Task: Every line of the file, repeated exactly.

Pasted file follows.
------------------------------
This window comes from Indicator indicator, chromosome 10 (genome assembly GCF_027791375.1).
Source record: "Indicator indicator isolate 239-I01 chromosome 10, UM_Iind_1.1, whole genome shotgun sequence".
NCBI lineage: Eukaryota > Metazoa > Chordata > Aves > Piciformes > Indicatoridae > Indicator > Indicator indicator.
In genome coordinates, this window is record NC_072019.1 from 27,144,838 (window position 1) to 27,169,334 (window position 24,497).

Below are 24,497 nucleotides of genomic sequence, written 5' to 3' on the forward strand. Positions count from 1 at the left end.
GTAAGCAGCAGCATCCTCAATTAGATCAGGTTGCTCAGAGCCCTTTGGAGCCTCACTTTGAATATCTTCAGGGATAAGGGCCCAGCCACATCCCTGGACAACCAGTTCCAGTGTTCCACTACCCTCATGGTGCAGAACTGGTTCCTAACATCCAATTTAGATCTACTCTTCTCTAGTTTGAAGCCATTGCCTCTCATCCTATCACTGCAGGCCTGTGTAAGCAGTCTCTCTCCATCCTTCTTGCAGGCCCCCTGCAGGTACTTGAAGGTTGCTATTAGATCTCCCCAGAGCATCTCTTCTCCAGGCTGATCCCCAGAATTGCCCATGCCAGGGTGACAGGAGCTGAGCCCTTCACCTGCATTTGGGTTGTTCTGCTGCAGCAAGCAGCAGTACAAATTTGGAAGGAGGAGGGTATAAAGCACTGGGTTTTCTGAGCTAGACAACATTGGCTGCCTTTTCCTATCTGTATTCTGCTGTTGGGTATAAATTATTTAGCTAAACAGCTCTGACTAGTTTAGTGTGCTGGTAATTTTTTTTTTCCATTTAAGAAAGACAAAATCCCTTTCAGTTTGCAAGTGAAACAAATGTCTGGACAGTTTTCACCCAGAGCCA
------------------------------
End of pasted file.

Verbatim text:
This window comes from Indicator indicator, chromosome 10 (genome assembly GCF_027791375.1).
Source record: "Indicator indicator isolate 239-I01 chromosome 10, UM_Iind_1.1, whole genome shotgun sequence".
NCBI lineage: Eukaryota > Metazoa > Chordata > Aves > Piciformes > Indicatoridae > Indicator > Indicator indicator.
In genome coordinates, this window is record NC_072019.1 from 27,144,838 (window position 1) to 27,169,334 (window position 24,497).

Below are 24,497 nucleotides of genomic sequence, written 5' to 3' on the forward strand. Positions count from 1 at the left end.
GTAAGCAGCAGCATCCTCAATTAGATCAGGTTGCTCAGAGCCCTTTGGAGCCTCACTTTGAATATCTTCAGGGATAAGGGCCCAGCCACATCCCTGGACAACCAGTTCCAGTGTTCCACTACCCTCATGGTGCAGAACTGGTTCCTAACATCCAATTTAGATCTACTCTTCTCTAGTTTGAAGCCATTGCCTCTCATCCTATCACTGCAGGCCTGTGTAAGCAGTCTCTCTCCATCCTTCTTGCAGGCCCCCTGCAGGTACTTGAAGGTTGCTATTAGATCTCCCCAGAGCATCTCTTCTCCAGGCTGATCCCCAGAATTGCCCATGCCAGGGTGACAGGAGCTGAGCCCTTCACCTGCATTTGGGTTGTTCTGCTGCAGCAAGCAGCAGTACAAATTTGGAAGGAGGAGGGTATAAAGCACTGGGTTTTCTGAGCTAGACAACATTGGCTGCCTTTTCCTATCTGTATTCTGCTGTTGGGTATAAATTATTTAGCTAAACAGCTCTGACTAGTTTAGTGTGCTGGTAATTTTTTTTTTCCATTTAAGAAAGACAAAATCCCTTTCAGTTTGCAAGTGAAACAAATGTCTGGACAGTTTTCACCCAGAGCCA